On Twitter (where else?) I learned that Teri Terry was interviewed when she was in Denmark recently. Her answers are perfectly easy to understand. For those of you who still don’t read Danish after all those Killings and Bridges, I can only suggest you guess what Teri is replying to, as the questions are in Danish.

Anne Rooney has been interviewed by the Society of Authors about non-fiction (I thought of it first!), and it makes for very interesting reading. Times are hard. Being interested in everything is good. Anne is good.

If all this feels like it’s getting on top of you, counselling is at hand. Nicola Morgan is now the proud owner of a Certificate of Counselling, part of her Diploma in Youth Counselling. She is so good at so many things. And I’d have happily unburdened myself to Nicola even before she was certified.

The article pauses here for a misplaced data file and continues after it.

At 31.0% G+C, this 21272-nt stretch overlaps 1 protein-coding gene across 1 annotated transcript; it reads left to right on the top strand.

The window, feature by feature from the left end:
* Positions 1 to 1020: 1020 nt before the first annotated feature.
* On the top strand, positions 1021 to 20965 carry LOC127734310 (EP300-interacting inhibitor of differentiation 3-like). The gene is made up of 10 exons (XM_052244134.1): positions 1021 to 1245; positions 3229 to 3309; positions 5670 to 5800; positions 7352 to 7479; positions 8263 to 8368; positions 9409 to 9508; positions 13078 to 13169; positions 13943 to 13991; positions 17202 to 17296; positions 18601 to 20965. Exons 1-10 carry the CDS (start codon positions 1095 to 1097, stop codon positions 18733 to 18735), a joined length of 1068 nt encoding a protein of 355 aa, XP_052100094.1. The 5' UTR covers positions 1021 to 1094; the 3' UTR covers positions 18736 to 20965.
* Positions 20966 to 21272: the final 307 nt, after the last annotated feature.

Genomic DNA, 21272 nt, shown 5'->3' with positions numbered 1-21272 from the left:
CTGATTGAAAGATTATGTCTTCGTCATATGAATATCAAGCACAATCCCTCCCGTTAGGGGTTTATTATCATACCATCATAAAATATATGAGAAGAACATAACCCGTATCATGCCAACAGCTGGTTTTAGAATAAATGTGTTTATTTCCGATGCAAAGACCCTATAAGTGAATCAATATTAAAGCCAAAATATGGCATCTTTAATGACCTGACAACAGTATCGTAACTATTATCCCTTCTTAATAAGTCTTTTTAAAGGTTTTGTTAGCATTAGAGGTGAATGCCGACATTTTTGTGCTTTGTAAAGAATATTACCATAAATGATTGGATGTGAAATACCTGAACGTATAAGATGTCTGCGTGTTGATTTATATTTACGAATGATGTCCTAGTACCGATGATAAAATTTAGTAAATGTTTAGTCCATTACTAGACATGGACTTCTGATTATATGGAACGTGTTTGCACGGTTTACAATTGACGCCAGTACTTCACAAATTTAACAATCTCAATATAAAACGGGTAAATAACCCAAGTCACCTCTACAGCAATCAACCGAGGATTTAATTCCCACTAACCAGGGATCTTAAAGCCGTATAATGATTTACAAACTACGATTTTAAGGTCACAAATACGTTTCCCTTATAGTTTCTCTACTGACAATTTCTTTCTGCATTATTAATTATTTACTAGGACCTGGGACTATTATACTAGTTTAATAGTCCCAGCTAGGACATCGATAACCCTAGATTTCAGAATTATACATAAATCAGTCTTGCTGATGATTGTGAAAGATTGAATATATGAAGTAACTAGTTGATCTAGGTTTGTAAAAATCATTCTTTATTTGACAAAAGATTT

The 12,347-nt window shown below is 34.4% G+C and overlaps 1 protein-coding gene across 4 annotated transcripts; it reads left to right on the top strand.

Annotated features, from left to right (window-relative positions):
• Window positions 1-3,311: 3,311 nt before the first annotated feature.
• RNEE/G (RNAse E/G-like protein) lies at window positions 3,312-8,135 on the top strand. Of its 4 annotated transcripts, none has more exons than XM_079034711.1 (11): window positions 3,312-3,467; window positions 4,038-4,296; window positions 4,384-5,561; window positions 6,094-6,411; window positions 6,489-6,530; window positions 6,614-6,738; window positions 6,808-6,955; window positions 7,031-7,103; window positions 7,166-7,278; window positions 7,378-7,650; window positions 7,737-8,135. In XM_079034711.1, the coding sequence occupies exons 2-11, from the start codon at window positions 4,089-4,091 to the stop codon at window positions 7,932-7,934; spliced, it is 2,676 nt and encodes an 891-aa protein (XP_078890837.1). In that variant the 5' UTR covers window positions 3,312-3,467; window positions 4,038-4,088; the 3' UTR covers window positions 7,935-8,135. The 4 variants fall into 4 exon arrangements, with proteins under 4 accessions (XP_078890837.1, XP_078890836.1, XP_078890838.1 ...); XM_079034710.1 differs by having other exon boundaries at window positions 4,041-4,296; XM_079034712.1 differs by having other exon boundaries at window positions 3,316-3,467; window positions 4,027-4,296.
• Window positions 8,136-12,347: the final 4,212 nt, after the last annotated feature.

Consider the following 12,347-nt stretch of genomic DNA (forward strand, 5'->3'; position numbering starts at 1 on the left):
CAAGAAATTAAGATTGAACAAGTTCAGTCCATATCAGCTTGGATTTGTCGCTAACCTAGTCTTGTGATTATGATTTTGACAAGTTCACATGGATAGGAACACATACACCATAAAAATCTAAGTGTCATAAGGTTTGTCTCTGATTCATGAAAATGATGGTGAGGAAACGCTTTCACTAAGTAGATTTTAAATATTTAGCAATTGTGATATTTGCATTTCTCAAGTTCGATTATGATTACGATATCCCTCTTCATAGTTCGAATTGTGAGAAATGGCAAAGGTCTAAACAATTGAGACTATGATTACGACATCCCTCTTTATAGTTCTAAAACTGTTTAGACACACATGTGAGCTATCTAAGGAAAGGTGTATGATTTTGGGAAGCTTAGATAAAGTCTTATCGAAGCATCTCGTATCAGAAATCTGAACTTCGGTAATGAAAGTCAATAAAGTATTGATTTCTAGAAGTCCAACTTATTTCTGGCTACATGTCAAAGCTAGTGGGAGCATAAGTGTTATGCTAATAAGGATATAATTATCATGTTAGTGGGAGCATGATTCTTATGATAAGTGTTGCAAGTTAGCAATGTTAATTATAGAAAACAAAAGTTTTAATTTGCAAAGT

Bookwitch bites #119

There are things happening in Scotland. Just saying.

They give books away, for one thing. The Scottish Book Trust are giving books to children, again. Five different categories, from baby to Primary 1. Three books each. I think that’s really good, and while I know I didn’t need it for Offspring, it would still have been nice.

More on the Scottish front, Malorie Blackman is coming for a four city tour; Inverness, Aberdeen, Glasgow and Edinburgh. I would love to catch up at one of these events, but it is a busy week at Bookwitch Towers.

Julie Bertagna has written a graphic novel, which is about time, since they were a major topic the day we first met, as she discussed cool stuff with Neil Gaiman. It’s called John Muir Earth – Planet, Universe, and because I haven’t yet had an opportunity to read it, I’ll say it’s a sort of green book. You can download it here, because – this is Scotland, again – they are giving it away to school children.

To prove this isn’t just about Scotland, here is the Branford Boase shortlist, which – as with all my recent reading – I have not got enough personal knowledge of to say very much about. Except that I wish them well, and let the best author win.

Winter Damage by Natasha Carthew, edited by Rebecca McNally